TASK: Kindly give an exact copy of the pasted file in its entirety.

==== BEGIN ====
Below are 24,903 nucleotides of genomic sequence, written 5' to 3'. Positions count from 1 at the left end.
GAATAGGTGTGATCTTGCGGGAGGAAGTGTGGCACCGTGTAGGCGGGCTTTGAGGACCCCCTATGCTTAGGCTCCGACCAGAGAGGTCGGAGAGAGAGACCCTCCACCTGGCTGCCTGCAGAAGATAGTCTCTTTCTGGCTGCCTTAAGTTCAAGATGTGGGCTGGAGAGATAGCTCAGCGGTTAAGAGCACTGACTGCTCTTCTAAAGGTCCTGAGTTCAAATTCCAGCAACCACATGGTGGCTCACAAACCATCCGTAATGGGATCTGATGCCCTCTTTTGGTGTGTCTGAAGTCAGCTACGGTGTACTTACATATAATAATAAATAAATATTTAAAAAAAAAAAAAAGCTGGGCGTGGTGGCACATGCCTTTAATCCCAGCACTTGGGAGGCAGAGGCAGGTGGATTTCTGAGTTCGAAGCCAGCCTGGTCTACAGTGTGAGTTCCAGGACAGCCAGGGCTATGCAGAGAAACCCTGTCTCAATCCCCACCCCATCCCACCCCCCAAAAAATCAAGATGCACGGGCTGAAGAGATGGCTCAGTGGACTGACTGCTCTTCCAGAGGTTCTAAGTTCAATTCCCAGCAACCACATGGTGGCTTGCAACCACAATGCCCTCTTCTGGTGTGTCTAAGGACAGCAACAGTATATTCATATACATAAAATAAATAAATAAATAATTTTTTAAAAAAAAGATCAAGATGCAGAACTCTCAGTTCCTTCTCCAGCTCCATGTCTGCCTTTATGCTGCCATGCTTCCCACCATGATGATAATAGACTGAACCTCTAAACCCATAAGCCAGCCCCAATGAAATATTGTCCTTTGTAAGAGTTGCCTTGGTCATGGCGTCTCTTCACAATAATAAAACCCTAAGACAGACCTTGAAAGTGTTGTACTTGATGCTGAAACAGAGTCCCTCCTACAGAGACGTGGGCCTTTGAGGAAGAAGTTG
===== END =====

Below are 24,903 nucleotides of genomic sequence, written 5' to 3'. Positions count from 1 at the left end.
GAATAGGTGTGATCTTGCGGGAGGAAGTGTGGCACCGTGTAGGCGGGCTTTGAGGACCCCCTATGCTTAGGCTCCGACCAGAGAGGTCGGAGAGAGAGACCCTCCACCTGGCTGCCTGCAGAAGATAGTCTCTTTCTGGCTGCCTTAAGTTCAAGATGTGGGCTGGAGAGATAGCTCAGCGGTTAAGAGCACTGACTGCTCTTCTAAAGGTCCTGAGTTCAAATTCCAGCAACCACATGGTGGCTCACAAACCATCCGTAATGGGATCTGATGCCCTCTTTTGGTGTGTCTGAAGTCAGCTACGGTGTACTTACATATAATAATAAATAAATATTTAAAAAAAAAAAAAAGCTGGGCGTGGTGGCACATGCCTTTAATCCCAGCACTTGGGAGGCAGAGGCAGGTGGATTTCTGAGTTCGAAGCCAGCCTGGTCTACAGTGTGAGTTCCAGGACAGCCAGGGCTATGCAGAGAAACCCTGTCTCAATCCCCACCCCATCCCACCCCCCAAAAAATCAAGATGCACGGGCTGAAGAGATGGCTCAGTGGACTGACTGCTCTTCCAGAGGTTCTAAGTTCAATTCCCAGCAACCACATGGTGGCTTGCAACCACAATGCCCTCTTCTGGTGTGTCTAAGGACAGCAACAGTATATTCATATACATAAAATAAATAAATAAATAATTTTTTAAAAAAAAGATCAAGATGCAGAACTCTCAGTTCCTTCTCCAGCTCCATGTCTGCCTTTATGCTGCCATGCTTCCCACCATGATGATAATAGACTGAACCTCTAAACCCATAAGCCAGCCCCAATGAAATATTGTCCTTTGTAAGAGTTGCCTTGGTCATGGCGTCTCTTCACAATAATAAAACCCTAAGACAGACCTTGAAAGTGTTGTACTTGATGCTGAAACAGAGTCCCTCCTACAGAGACGTGGGCCTTTGAGGAAGAAGTTG